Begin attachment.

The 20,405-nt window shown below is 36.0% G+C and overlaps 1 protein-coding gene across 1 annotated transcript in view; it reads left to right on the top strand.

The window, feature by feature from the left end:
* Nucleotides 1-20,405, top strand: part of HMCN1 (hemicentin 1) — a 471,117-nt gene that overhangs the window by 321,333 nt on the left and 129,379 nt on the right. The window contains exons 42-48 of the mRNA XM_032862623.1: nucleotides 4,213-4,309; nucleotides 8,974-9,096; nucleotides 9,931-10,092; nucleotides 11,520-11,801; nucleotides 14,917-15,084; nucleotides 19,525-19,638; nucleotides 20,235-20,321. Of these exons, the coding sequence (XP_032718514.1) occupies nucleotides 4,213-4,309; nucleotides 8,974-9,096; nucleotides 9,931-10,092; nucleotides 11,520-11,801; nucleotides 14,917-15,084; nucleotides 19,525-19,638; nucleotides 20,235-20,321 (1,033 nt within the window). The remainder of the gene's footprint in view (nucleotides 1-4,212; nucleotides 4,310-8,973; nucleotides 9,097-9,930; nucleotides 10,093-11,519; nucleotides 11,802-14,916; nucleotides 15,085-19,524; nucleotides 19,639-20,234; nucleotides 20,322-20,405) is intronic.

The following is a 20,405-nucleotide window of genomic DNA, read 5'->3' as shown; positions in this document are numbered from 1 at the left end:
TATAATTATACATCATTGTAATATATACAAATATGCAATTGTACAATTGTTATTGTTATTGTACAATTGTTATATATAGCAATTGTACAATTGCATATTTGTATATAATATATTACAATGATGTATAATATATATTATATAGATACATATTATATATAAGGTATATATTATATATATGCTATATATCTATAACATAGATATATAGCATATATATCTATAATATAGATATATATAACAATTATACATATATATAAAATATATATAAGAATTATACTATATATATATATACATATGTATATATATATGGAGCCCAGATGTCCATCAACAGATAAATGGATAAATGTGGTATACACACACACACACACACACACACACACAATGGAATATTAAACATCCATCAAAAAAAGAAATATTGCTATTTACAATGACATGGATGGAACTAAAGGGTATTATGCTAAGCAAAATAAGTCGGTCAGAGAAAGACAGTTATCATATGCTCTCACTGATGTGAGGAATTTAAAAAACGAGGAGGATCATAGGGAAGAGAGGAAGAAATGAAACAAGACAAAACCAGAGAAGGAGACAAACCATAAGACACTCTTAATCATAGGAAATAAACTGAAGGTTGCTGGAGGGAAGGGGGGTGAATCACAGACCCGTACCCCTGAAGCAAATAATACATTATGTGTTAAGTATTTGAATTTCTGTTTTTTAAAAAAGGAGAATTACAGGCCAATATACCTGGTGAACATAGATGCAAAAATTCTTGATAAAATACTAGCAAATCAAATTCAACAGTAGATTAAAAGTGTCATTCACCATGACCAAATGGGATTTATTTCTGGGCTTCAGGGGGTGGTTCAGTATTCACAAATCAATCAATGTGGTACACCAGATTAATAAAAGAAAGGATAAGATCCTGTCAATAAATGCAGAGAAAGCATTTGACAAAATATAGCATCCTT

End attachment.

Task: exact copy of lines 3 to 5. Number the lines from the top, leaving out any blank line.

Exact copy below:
* Nucleotides 1-20,405, top strand: part of HMCN1 (hemicentin 1) — a 471,117-nt gene that overhangs the window by 321,333 nt on the left and 129,379 nt on the right. The window contains exons 42-48 of the mRNA XM_032862623.1: nucleotides 4,213-4,309; nucleotides 8,974-9,096; nucleotides 9,931-10,092; nucleotides 11,520-11,801; nucleotides 14,917-15,084; nucleotides 19,525-19,638; nucleotides 20,235-20,321. Of these exons, the coding sequence (XP_032718514.1) occupies nucleotides 4,213-4,309; nucleotides 8,974-9,096; nucleotides 9,931-10,092; nucleotides 11,520-11,801; nucleotides 14,917-15,084; nucleotides 19,525-19,638; nucleotides 20,235-20,321 (1,033 nt within the window). The remainder of the gene's footprint in view (nucleotides 1-4,212; nucleotides 4,310-8,973; nucleotides 9,097-9,930; nucleotides 10,093-11,519; nucleotides 11,802-14,916; nucleotides 15,085-19,524; nucleotides 19,639-20,234; nucleotides 20,322-20,405) is intronic.

The following is a 20,405-nucleotide window of genomic DNA, read 5'->3' as shown; positions in this document are numbered from 1 at the left end:
TATAATTATACATCATTGTAATATATACAAATATGCAATTGTACAATTGTTATTGTTATTGTACAATTGTTATATATAGCAATTGTACAATTGCATATTTGTATATAATATATTACAATGATGTATAATATATATTATATAGATACATATTATATATAAGGTATATATTATATATATGCTATATATCTATAACATAGATATATAGCATATATATCTATAATATAGATATATATAACAATTATACATATATATAAAATATATATAAGAATTATACTATATATATATATACATATGTATATATATATGGAGCCCAGATGTCCATCAACAGATAAATGGATAAATGTGGTATACACACACACACACACACACACACACACAATGGAATATTAAACATCCATCAAAAAAAGAAATATTGCTATTTACAATGACATGGATGGAACTAAAGGGTATTATGCTAAGCAAAATAAGTCGGTCAGAGAAAGACAGTTATCATATGCTCTCACTGATGTGAGGAATTTAAAAAACGAGGAGGATCATAGGGAAGAGAGGAAGAAATGAAACAAGACAAAACCAGAGAAGGAGACAAACCATAAGACACTCTTAATCATAGGAAATAAACTGAAGGTTGCTGGAGGGAAGGGGGGTGAATCACAGACCCGTACCCCTGAAGCAAATAATACATTATGTGTTAAGTATTTGAATTTCTGTTTTTTAAAAAAGGAGAATTACAGGCCAATATACCTGGTGAACATAGATGCAAAAATTCTTGATAAAATACTAGCAAATCAAATTCAACAGTAGATTAAAAGTGTCATTCACCATGACCAAATGGGATTTATTTCTGGGCTTCAGGGGGTGGTTCAGTATTCACAAATCAATCAATGTGGTACACCAGATTAATAAAAGAAAGGATAAGATCCTGTCAATAAATGCAGAGAAAGCATTTGACAAAATATAGCATCCTT